So, although the previous doppelganger stories told with Supergirl might not be strong enough to hold up an entire film, a Supergirl trapped between dimensions in the multiverse, encountering versions of herself such as Power Girl and Matrix, could easily be fleshed out into a Grant Morrison style sci-fi masterpiece.
The Banshee has got to be one of the most terrifying villains of all time. She shows up dressed like a skeleton, she has a really dark origin story, and if she learns your name and speaks it, you die on the spot. She’s got a sentimental side to her, but that never stops her from being scary as hell in her ruthlessness and her fixation on Supergirl. If Supergirl has an arch-nemesis, Silver Banshee is a pretty good candidate.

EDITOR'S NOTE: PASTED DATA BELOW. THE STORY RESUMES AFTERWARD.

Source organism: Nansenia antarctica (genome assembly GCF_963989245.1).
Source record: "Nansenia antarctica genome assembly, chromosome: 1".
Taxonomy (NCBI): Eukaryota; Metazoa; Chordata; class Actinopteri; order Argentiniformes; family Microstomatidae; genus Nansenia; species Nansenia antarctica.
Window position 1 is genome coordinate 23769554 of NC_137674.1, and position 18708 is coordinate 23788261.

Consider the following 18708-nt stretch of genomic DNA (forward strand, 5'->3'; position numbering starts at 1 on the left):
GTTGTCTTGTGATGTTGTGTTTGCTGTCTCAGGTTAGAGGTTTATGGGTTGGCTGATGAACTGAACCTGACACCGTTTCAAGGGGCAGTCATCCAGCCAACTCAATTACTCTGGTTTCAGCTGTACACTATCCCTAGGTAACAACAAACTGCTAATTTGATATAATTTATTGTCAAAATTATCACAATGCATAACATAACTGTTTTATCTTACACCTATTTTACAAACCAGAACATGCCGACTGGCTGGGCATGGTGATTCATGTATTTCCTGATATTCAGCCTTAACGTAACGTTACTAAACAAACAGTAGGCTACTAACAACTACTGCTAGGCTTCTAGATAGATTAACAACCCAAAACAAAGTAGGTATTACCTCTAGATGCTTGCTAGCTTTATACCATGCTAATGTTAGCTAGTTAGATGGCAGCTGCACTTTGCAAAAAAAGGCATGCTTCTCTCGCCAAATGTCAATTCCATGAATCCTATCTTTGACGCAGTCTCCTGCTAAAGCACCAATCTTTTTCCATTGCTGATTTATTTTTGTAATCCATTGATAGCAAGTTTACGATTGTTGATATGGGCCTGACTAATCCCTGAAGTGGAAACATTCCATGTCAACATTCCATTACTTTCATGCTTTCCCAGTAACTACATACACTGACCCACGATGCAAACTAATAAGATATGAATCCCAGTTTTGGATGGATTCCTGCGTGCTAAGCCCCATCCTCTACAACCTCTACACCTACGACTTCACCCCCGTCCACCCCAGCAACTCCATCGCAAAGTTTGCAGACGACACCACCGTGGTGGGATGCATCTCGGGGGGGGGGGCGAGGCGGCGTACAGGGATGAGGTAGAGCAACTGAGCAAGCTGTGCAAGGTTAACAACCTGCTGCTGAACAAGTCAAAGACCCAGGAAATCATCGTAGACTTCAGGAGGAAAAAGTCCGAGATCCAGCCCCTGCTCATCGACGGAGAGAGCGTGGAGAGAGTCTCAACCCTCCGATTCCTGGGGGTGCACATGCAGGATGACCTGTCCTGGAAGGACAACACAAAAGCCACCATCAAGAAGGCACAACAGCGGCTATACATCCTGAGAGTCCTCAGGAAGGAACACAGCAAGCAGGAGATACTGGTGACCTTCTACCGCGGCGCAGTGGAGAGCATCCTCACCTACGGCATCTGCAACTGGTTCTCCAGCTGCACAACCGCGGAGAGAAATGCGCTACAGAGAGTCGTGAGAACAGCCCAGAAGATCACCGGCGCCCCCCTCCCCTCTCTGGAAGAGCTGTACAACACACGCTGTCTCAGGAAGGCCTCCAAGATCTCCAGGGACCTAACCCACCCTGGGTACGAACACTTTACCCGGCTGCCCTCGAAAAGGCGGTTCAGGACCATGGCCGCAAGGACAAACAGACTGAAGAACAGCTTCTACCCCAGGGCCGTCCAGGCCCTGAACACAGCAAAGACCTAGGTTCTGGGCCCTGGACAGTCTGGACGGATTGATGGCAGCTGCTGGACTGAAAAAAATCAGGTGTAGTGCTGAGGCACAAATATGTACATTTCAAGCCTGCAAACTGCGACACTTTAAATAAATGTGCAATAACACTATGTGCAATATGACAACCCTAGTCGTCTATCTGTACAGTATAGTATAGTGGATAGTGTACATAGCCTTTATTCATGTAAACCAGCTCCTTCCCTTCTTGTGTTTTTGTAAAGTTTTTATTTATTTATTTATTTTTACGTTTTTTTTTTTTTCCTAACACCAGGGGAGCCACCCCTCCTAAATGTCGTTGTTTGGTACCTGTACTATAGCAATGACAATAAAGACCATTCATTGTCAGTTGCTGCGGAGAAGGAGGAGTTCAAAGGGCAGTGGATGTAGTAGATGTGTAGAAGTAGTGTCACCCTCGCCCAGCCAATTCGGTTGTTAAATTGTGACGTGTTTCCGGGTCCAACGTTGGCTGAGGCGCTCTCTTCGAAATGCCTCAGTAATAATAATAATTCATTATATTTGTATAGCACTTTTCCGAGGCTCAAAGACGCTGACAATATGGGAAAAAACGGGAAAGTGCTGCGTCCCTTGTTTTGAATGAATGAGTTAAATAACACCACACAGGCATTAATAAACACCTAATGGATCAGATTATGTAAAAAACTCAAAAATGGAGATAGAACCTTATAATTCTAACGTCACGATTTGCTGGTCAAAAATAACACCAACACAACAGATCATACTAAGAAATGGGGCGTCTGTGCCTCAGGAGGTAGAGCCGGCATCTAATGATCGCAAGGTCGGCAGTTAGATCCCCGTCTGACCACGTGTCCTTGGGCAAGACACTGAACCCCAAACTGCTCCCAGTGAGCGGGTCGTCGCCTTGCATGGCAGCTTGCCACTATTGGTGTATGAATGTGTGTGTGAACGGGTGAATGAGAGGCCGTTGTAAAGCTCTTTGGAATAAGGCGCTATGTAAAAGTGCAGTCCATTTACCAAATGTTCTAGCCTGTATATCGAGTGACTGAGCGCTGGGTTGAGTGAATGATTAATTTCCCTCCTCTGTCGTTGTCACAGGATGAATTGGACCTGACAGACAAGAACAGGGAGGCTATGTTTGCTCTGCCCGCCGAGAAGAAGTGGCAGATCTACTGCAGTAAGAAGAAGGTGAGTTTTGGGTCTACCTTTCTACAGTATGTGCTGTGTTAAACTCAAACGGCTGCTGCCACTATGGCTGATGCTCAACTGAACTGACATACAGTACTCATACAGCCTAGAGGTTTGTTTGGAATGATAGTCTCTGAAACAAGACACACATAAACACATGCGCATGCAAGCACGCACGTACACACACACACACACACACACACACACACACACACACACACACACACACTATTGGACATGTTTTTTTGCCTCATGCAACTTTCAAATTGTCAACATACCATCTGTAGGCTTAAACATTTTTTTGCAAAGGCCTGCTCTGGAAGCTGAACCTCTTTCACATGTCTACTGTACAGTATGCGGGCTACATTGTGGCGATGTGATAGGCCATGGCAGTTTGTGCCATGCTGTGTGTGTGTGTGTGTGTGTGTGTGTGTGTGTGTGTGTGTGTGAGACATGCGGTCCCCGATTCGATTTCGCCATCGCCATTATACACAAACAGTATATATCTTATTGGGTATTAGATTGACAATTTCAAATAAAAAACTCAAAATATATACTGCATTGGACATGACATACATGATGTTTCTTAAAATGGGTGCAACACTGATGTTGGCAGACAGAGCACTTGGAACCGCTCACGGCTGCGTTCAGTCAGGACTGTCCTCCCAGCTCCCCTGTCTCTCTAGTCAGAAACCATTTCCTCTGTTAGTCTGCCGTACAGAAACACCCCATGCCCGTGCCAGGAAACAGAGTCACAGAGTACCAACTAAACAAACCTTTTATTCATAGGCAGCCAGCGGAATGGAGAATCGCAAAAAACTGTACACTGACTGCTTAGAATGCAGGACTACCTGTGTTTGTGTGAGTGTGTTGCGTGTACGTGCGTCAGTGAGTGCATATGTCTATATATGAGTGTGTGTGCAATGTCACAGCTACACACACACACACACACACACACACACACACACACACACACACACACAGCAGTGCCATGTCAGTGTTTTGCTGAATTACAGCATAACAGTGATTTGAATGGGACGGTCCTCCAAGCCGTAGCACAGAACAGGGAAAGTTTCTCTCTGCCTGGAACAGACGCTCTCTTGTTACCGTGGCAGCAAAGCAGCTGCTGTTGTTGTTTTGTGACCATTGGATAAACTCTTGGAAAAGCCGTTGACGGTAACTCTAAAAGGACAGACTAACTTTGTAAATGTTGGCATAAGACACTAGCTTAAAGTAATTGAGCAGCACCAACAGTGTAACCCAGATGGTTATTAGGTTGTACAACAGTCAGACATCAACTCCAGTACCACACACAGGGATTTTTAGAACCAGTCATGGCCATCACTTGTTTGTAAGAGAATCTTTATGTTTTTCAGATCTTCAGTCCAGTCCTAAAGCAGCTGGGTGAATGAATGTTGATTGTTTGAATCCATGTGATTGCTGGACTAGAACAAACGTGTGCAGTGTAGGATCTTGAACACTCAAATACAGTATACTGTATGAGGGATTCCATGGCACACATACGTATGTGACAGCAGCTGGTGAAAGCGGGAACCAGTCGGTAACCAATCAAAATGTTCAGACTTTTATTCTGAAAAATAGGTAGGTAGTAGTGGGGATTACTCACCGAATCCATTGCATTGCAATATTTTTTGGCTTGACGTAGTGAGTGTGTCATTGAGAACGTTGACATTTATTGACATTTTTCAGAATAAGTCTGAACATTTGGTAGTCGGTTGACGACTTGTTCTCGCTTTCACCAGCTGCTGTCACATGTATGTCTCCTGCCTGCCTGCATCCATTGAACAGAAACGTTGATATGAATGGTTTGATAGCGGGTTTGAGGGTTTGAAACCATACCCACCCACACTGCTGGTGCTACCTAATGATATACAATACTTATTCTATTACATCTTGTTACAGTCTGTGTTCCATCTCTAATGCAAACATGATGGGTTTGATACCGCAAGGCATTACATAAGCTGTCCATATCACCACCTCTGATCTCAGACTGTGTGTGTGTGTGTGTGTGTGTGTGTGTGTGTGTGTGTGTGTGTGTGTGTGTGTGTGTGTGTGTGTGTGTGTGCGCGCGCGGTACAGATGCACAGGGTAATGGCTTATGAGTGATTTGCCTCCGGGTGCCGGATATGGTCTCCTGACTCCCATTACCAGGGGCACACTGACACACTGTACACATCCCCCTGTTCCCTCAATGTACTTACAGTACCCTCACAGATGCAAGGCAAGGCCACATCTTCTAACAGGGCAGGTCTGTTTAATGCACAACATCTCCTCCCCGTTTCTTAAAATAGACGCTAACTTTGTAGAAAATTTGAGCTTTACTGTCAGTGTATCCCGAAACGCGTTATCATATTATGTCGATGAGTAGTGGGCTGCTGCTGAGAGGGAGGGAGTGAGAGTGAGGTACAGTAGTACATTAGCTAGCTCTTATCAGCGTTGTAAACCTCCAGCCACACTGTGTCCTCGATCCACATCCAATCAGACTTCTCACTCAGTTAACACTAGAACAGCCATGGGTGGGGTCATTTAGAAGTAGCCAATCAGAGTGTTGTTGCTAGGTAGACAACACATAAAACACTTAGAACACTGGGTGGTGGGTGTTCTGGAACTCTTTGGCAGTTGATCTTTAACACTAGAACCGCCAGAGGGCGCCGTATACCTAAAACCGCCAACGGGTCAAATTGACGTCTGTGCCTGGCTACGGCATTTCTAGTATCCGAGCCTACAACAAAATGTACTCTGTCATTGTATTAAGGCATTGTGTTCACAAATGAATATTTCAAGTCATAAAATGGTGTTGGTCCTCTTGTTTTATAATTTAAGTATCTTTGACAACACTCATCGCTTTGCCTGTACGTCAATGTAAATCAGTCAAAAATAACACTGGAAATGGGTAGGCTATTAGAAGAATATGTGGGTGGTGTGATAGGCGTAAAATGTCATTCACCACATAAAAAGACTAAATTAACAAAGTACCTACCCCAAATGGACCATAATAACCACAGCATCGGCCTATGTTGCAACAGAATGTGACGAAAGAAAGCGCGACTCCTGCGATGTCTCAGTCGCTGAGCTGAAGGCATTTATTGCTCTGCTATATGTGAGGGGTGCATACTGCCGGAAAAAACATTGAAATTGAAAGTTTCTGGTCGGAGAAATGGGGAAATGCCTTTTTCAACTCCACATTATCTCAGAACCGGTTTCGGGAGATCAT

One of the best takes on Silver Banshee was during the Peter David runs. Although this incarnation was not Kara Zor-El, rather the Matrix merged with human Linda Danvers, they look and act very much the same as Kara. The version of Banshee that appears in Supergirl Volume 4 #11-12 is more sympathetic than most takes on the character but never loses her ability to send chills down your spine. At one point, she comes up against several police officers and begins speaking their names in order, and they all drop dead, one after the other. It’s a scene fit for a horror film.
That’s my favorite Silver Banshee story, but there are dozens more. She’s also appeared in the more recent Supergirl series on the CW, played by Italia Ricci. No matter what story you choose, Silver Banshee is one of DC’s great underused villains.